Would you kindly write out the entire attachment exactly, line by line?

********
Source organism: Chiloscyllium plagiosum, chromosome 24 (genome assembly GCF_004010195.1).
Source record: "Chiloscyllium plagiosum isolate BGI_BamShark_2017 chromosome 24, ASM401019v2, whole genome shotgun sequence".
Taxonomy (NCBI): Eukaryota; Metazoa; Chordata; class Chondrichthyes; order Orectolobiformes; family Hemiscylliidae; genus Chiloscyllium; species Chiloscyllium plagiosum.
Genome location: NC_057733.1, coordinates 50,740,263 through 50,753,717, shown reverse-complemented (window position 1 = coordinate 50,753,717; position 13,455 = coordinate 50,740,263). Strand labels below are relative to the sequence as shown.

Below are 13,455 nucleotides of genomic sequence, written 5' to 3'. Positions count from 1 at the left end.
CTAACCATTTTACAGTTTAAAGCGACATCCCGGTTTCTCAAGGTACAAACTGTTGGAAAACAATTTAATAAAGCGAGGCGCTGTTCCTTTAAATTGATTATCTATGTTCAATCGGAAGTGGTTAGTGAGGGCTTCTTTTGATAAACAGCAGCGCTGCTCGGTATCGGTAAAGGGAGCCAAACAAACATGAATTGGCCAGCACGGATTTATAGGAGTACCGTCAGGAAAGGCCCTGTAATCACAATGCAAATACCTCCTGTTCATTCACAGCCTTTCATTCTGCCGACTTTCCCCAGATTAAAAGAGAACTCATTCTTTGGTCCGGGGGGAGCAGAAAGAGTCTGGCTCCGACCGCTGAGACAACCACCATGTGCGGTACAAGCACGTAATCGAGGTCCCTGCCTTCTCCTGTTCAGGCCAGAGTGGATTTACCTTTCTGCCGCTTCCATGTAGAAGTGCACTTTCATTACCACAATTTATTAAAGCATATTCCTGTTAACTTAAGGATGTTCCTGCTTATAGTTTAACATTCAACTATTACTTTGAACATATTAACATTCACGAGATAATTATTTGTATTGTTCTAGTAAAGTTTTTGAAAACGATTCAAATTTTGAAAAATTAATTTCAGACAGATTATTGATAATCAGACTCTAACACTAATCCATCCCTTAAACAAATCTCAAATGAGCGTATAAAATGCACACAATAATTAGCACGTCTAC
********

Source organism: Chiloscyllium plagiosum, chromosome 24 (genome assembly GCF_004010195.1).
Source record: "Chiloscyllium plagiosum isolate BGI_BamShark_2017 chromosome 24, ASM401019v2, whole genome shotgun sequence".
Taxonomy (NCBI): Eukaryota; Metazoa; Chordata; class Chondrichthyes; order Orectolobiformes; family Hemiscylliidae; genus Chiloscyllium; species Chiloscyllium plagiosum.
Genome location: NC_057733.1, coordinates 50,740,263 through 50,753,717, shown reverse-complemented (window position 1 = coordinate 50,753,717; position 13,455 = coordinate 50,740,263). Strand labels below are relative to the sequence as shown.

Below are 13,455 nucleotides of genomic sequence, written 5' to 3'. Positions count from 1 at the left end.
CTAACCATTTTACAGTTTAAAGCGACATCCCGGTTTCTCAAGGTACAAACTGTTGGAAAACAATTTAATAAAGCGAGGCGCTGTTCCTTTAAATTGATTATCTATGTTCAATCGGAAGTGGTTAGTGAGGGCTTCTTTTGATAAACAGCAGCGCTGCTCGGTATCGGTAAAGGGAGCCAAACAAACATGAATTGGCCAGCACGGATTTATAGGAGTACCGTCAGGAAAGGCCCTGTAATCACAATGCAAATACCTCCTGTTCATTCACAGCCTTTCATTCTGCCGACTTTCCCCAGATTAAAAGAGAACTCATTCTTTGGTCCGGGGGGAGCAGAAAGAGTCTGGCTCCGACCGCTGAGACAACCACCATGTGCGGTACAAGCACGTAATCGAGGTCCCTGCCTTCTCCTGTTCAGGCCAGAGTGGATTTACCTTTCTGCCGCTTCCATGTAGAAGTGCACTTTCATTACCACAATTTATTAAAGCATATTCCTGTTAACTTAAGGATGTTCCTGCTTATAGTTTAACATTCAACTATTACTTTGAACATATTAACATTCACGAGATAATTATTTGTATTGTTCTAGTAAAGTTTTTGAAAACGATTCAAATTTTGAAAAATTAATTTCAGACAGATTATTGATAATCAGACTCTAACACTAATCCATCCCTTAAACAAATCTCAAATGAGCGTATAAAATGCACACAATAATTAGCACGTCTAC